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Neutrality in High Gear

With some major broadband and broadcast items on the FCC’s agenda for early-to-mid-2011, and a new Republican majority in the House sworn to vigorous agency oversight, industry lobbyists will have their hands full. But they could get a hand from a new House Republican majority taking aim at FCC regulations, initially focusing on the just-passed network neutrality regs. Also high on the D.C. agenda will be dealing with the fallout of the first big media merger to implicate online distribution (Comcast/ NBCU), and a potential sea change in the broadcasting business.

Republican House leaders have pledged to block the new Internet regs, as Rep. Fred Upton (R-Mich.), new chair of the House Energy & Commerce Committee, recently telegraphed to B&C. That grilling will start with a hearing, likely in January, followed by more on the policy, the process and the legal underpinnings.

The draft approving the Comcast/NBCU deal has been circulated at the FCC, with a vote likely coming sometime in January, when Justice is expected to sign off as well. But that won’t be the end of it, says deal critic Matt Polka, president of the American Cable Association. “Assuming the deal is approved in the January/February time frame, as we believe,” says Polka, “our job will be working with our members to insure that the conditions are implemented and obeyed.”

According to a draft, those conditions now include Comcast carrying noncom must-carry stations that agree to give up spectrum, and teaming with nonprofit online news outlets in at least half of its TV-station markets.

Comcast will also be subject to standstill agreements for retrans, NBCU cable programming deal impasses and net neutrality conditions, and must provide nondiscriminatory access to online content.

All this is only scratching the surface—though admittedly, a pretty big scratch—considering some of the other big issues coming down the Hill’s pike in the new year:

AllVid: Bill Lake, FCC Media Bureau chief, says to look out for a notice of proposed rulemaking by the end of the first quarter on rules for a new gateway device. FCC Chairman Julius Genachowski is trying to promote a retail market in set-tops and deployment of broadband through a gateway device that will combine online and traditional video in the set-top box, and will work with different operators. Cable operators are trying to make sure those rules don’t constitute de facto unbundling of their service.

Media Ownership: A decision out of the FCC on the quadrennial review of its media ownership rules has been pushed to at least the middle of the year, thanks in part to some problems with a number of studies the FCC commissioned, including various budget issues. “The conventional wisdom is that the FCC will probably not get around to it before mid-2011 or later,” says National Association of Broadcasters spokesman Dennis Wharton.

Broadcasters will be looking to at least get the newspaper cross-ownership ban lifted in its entirety. “You wonder, if the Comcast/NBCU deal gets approved, why we can’t have two stations in Peoria?” says Wharton.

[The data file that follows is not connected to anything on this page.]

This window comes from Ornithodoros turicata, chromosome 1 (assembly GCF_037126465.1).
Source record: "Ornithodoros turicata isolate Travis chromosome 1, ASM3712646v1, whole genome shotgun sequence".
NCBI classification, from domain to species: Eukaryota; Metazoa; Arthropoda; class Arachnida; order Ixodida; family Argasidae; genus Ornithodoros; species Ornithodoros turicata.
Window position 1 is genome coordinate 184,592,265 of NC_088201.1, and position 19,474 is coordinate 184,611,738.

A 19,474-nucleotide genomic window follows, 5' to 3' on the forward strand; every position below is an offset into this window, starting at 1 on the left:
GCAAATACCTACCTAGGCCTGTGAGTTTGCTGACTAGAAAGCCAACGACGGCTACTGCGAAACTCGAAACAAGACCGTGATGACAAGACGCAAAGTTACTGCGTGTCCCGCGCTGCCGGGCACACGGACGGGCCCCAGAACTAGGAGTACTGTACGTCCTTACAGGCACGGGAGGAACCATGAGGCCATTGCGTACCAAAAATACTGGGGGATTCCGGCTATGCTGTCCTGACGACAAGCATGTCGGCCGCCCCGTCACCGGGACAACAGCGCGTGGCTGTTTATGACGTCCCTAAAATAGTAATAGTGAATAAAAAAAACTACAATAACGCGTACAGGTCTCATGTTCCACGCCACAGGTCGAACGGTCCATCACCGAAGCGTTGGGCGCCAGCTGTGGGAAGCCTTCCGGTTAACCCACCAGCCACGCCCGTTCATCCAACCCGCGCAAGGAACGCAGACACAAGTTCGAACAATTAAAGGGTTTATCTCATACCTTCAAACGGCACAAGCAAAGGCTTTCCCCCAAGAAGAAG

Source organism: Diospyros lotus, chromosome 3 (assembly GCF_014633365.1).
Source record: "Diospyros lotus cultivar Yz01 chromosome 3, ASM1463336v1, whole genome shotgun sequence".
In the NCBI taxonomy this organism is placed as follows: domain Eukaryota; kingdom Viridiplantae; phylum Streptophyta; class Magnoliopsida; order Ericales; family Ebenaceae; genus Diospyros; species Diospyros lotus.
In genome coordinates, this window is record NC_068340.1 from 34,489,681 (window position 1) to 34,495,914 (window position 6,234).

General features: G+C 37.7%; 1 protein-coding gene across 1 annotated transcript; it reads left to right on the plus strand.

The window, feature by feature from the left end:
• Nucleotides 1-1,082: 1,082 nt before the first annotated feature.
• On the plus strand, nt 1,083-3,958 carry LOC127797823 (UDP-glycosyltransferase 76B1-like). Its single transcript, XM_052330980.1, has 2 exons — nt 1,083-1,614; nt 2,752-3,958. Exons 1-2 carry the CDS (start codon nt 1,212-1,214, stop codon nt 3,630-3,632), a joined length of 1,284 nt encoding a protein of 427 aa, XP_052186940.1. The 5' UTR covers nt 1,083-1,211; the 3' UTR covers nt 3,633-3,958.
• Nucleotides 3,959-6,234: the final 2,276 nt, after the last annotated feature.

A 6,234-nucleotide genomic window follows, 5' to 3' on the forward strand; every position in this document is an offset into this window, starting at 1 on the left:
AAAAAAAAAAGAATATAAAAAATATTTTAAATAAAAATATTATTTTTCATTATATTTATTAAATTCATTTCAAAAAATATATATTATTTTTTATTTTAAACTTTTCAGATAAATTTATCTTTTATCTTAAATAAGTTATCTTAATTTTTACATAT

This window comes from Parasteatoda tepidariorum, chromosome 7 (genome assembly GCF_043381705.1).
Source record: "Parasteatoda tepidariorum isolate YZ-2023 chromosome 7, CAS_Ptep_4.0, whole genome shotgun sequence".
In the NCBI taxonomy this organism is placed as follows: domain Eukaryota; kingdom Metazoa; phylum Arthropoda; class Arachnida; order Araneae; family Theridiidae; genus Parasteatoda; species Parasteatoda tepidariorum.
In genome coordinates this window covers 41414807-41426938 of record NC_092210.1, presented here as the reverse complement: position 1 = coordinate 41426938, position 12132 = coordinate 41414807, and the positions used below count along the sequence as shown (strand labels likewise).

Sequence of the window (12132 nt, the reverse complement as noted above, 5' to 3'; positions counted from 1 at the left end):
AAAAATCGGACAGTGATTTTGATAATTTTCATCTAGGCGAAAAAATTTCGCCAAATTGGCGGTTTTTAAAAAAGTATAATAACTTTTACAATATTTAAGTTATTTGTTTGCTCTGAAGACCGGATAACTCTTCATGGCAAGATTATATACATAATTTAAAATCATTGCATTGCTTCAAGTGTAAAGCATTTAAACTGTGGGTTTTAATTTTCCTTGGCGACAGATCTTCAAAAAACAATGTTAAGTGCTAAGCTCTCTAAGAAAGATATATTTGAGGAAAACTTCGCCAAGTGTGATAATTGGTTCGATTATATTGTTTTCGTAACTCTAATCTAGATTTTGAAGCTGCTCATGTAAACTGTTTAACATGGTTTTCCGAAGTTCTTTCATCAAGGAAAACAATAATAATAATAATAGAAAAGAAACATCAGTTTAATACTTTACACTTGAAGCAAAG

Retransmission Consent: The FCC will propose some new rules of the road for retrans, likely at the least clarifying what goodfaith negotiations are and aren’t. Broadcasters will push for as little FCC action as possible; cable operators will seek arbitration and standstill agreements at a minimum. The FCC may simply be kicking the issue can down the road, under pressure from some in Congress and the cable industry to act but not wanting to alienate broadcasters, whose help lawmakers will need to push for legislation allowing payments for reclaimed spectrum.

Spectrum reclamation: The FCC has already taken the first step toward freeing up broadcast spectrum by giving wireless broadband essentially co-equal rights as a primary user of that band. But the commission has also yet to explain just how it is going to pack broadcasters into the VHF band, which is less conducive to DTV, without compromising their ability to compete in a multiplatform world. The commission has asked for input, with a deadline for comments likely sometime in March.

The cellular industry has already weighed in with reporters on the subject. In a conference call looking ahead to 2011, executives at CTIA-The Wireless Association said to expect them to make the case that in some markets, even broadcasters that may want to cash out won’t be able to because the FCC can find enough room by “repacking” them into those VHF frequencies.

Rewrite of the 1996 Telecommunications Act: Various legislators have signaled that next year could mark the launch of a rewrite of the 1996 Telecommunications Act. They point out that the law, which was telephone-centric, has been overtaken by another mass medium—broadband.

Also on the watch list for 2011: Online privacy/do-not-track legislation and Universal Service Reform.

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